Created in the 1880s, the design exploits an innate simplicity that required fewer parts and fewer joints, combined with the strength of triangles. This basic formula has been executed in a wide range of materials – from wood to titanium to carbon fibre, and everything in between.

Throughout this period of time, as with every industry, there have been those who march to the beat of a different drummer, who see things differently. In this section of the installation, we celebrate those who drew outside the lines that defined most bicycles. From curves to quads to Xs and Ws, bicycles have always presented an opportunity to question the status quo.

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Bomard Industries Spacelander, USA, 1960, Materials: Fibreglass, Chrome-Plated Steel, Leather, Rubber, Property of Qatar Museums.

Bicycles Go to Work

Bicycles were initially created as a working tool – how does one cover lots of agricultural property without a horse? – though today they are seen in many places primarily as a recreational vehicle. Their utility is often advertised more as a health benefit than anything else – “ride to work, live longer!” Remarkably, this is even true for electric bicycle manufacturers.

An interesting early job for bicycles was catching other bicycles. In the mid-1890s, major American cities’ police departments had bicycle patrols to catch “scorchers”, the term at the time for rogue, speeding cyclists. Otherwise, bicycles allowed police to cover more ground, and respond to disturbances more quickly.

Bicycles also factored into the conflicts at the turn of the century. Beginning with scouts and messengers in the late 1800s and expanding through the World Wars, armies developed folding frames that could be transported by soldiers when necessary, but were also capable of carrying weapons and munitions over longer distances.

Folding bicycles, as well as lightweight and powered types, are now promoted extensively as the next generation commuter vehicle. They are indeed a healthier – as well as less-polluting, quieter, and more space effective – solution to urban mobility.

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Bomard Industries Spacelander, USA, 1960, Materials: Fibreglass, Chrome-Plated Steel, Leather, Rubber, Property of Qatar Museums.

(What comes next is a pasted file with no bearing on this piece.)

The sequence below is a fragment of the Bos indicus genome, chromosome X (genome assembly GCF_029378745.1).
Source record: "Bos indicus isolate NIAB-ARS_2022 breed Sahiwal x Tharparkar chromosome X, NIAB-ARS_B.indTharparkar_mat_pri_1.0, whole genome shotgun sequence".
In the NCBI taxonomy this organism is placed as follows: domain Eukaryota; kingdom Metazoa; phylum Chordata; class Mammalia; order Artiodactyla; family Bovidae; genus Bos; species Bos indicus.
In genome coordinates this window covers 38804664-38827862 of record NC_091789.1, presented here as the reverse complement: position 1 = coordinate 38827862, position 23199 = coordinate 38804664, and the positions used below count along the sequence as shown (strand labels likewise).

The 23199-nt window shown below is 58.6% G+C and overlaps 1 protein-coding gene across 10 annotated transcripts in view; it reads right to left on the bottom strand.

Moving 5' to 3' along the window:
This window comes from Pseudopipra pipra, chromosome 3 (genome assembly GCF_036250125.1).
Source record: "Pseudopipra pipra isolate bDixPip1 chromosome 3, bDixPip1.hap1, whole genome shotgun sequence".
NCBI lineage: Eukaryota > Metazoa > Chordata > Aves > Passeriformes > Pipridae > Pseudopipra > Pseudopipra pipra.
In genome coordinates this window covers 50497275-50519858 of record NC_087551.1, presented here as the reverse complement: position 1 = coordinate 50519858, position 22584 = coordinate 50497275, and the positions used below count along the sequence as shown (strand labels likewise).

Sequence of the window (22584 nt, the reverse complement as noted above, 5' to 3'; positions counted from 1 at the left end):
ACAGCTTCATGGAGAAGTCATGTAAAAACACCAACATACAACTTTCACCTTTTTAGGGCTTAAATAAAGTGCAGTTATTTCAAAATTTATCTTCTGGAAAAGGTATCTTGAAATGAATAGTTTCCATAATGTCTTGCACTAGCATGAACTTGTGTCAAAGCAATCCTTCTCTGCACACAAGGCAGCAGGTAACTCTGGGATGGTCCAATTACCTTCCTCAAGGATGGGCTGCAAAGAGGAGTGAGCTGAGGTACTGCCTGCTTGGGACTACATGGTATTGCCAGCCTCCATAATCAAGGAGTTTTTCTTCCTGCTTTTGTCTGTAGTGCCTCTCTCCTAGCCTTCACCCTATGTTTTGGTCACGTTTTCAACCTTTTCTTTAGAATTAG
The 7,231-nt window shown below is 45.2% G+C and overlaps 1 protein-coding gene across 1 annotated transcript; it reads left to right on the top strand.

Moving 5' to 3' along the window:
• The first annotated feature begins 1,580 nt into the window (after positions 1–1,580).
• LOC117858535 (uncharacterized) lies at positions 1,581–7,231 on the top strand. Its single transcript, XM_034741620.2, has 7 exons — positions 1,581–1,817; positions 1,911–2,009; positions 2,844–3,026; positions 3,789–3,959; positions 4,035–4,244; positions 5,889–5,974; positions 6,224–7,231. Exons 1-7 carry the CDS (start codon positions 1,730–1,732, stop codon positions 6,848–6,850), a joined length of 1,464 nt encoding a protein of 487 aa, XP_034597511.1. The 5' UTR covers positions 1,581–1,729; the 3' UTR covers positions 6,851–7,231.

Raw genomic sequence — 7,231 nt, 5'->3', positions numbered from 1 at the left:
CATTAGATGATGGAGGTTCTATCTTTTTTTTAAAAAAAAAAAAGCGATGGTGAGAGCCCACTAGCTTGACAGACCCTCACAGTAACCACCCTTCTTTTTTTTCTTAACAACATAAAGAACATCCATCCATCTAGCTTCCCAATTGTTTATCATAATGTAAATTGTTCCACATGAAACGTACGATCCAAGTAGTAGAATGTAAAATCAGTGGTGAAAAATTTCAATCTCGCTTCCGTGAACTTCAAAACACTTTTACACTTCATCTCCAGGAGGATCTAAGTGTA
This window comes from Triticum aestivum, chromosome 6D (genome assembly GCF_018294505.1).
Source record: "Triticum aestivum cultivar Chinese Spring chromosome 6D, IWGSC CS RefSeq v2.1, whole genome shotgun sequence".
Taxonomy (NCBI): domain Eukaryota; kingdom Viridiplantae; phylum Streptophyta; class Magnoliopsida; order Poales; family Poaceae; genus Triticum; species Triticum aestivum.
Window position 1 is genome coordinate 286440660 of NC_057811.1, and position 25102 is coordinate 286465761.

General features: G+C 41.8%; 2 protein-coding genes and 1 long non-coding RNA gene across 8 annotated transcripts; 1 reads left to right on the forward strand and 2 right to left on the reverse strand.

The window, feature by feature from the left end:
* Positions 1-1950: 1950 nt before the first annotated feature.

A Bicycle Built for Two (or more)

In the late 19th Century, when bicycle production had matured, the creation of bicycles for more than one rider soon followed. The most common was the Tandem, which put two or more riders front-to-back in between two wheels. There were also Sociables, which put riders side-by-side between those two wheels, and innumerable configurations that sat multiple riders on multiple wheels. The point was to go places together.

As this was the Victorian Era, “propriety” drove the design process: men would never be seen with their back to a woman, so the women sat in the front. The frame would have a step-through accommodation for her skirt, but that was as much deference as she would be afforded: the man would have control of the steering. The large hats worn then also caused problems; but rather than give women the ability to steer, they simply agreed that they should sit in the back.

Despite this, Susan B. Anthony, the American social reformer, said of the bicycle, “I think it has done more to emancipate women than anything else in the world.” Women could be independently mobile with relative ease, for the first time.

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Tino Sana Wood Bike, Italy, ca. 2008, Materials: Ash, Beech, Steel, Leather, Rubber, Property of Qatar Museums.

Better, Faster, Stronger – The Sport of Cycling

Humans are forever focused on improving themselves, on being the fastest, on being the best. Bicycles presented yet another opportunity to prove their abilities: almost as soon as they were invented, people started racing them.

Starting with races from city to city, and later encompassing entire countries, European bicycle racing took off at the turn of the 20th Century. The infamous Paris to Roubaix race, with its punishing cobblestones, was inaugurated in 1896: it has been run 120 times since then, stopping only for World Wars. A few years later, in 1903, the Tour de France brought the whole of France to be a part of the course.